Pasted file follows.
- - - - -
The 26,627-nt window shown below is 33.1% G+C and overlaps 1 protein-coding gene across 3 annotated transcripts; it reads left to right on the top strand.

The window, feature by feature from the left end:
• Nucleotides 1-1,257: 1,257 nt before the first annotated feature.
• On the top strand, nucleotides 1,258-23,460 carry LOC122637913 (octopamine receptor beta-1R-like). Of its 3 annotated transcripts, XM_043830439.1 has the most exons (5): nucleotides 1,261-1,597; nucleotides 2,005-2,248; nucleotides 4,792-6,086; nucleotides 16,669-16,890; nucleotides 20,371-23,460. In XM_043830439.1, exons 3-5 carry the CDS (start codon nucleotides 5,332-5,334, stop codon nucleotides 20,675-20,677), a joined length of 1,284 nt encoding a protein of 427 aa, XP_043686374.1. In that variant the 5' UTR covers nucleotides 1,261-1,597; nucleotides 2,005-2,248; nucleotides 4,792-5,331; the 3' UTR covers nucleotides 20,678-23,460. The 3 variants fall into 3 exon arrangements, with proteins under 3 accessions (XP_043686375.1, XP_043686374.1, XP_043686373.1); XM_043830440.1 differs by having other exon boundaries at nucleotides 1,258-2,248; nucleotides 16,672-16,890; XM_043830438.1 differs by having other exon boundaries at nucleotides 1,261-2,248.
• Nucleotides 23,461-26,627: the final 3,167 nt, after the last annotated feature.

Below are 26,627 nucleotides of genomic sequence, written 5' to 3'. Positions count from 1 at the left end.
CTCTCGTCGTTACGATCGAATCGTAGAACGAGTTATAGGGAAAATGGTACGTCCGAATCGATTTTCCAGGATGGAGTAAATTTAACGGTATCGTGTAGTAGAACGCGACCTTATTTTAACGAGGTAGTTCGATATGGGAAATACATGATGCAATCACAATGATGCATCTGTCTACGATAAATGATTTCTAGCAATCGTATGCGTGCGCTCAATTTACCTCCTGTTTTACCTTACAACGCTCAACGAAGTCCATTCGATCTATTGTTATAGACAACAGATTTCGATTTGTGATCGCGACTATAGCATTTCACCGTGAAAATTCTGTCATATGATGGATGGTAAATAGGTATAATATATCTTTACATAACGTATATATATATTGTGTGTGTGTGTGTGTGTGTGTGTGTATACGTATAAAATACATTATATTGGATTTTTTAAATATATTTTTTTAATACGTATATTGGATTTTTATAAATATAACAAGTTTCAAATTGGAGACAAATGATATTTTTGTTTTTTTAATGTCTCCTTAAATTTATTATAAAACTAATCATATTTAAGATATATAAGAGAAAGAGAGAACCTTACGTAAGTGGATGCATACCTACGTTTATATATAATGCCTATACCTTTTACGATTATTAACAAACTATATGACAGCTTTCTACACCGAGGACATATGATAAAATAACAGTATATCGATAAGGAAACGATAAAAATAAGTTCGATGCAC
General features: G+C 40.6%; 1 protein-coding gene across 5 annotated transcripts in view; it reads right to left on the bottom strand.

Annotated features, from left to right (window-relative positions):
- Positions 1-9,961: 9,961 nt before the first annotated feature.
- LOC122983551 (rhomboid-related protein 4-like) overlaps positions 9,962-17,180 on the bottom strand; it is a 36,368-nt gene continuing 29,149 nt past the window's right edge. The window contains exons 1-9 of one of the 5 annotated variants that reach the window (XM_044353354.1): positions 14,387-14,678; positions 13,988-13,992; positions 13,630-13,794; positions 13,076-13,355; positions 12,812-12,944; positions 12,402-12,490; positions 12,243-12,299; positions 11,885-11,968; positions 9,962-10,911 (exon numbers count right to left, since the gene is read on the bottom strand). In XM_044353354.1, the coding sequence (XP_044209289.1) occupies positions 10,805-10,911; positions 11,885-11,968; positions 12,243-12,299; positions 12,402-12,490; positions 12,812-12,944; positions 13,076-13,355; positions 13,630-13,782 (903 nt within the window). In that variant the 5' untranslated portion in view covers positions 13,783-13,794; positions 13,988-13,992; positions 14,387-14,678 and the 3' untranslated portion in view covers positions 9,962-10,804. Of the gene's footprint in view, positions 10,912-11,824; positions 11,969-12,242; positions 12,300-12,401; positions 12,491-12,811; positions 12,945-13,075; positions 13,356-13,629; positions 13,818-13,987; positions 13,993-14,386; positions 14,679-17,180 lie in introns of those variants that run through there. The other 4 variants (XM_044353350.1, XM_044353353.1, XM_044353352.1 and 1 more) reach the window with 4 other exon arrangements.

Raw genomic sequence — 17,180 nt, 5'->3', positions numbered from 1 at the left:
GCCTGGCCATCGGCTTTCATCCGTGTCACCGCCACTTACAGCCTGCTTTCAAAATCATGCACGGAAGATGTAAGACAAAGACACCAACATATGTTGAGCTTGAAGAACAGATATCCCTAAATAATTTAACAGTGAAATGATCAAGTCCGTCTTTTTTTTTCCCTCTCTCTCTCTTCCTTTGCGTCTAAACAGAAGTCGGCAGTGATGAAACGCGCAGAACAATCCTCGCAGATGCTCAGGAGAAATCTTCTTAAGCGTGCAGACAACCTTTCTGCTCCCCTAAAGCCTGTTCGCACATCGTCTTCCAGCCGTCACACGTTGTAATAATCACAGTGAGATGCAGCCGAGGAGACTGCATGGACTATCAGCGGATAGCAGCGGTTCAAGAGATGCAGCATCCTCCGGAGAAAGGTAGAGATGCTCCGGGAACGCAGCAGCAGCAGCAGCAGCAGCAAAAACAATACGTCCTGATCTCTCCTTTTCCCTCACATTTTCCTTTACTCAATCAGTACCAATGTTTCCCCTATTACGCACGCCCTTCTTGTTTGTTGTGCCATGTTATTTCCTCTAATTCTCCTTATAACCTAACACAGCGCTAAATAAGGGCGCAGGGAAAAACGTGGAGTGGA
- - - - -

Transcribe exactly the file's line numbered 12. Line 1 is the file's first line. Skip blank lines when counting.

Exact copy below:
Raw genomic sequence — 17,180 nt, 5'->3', positions numbered from 1 at the left: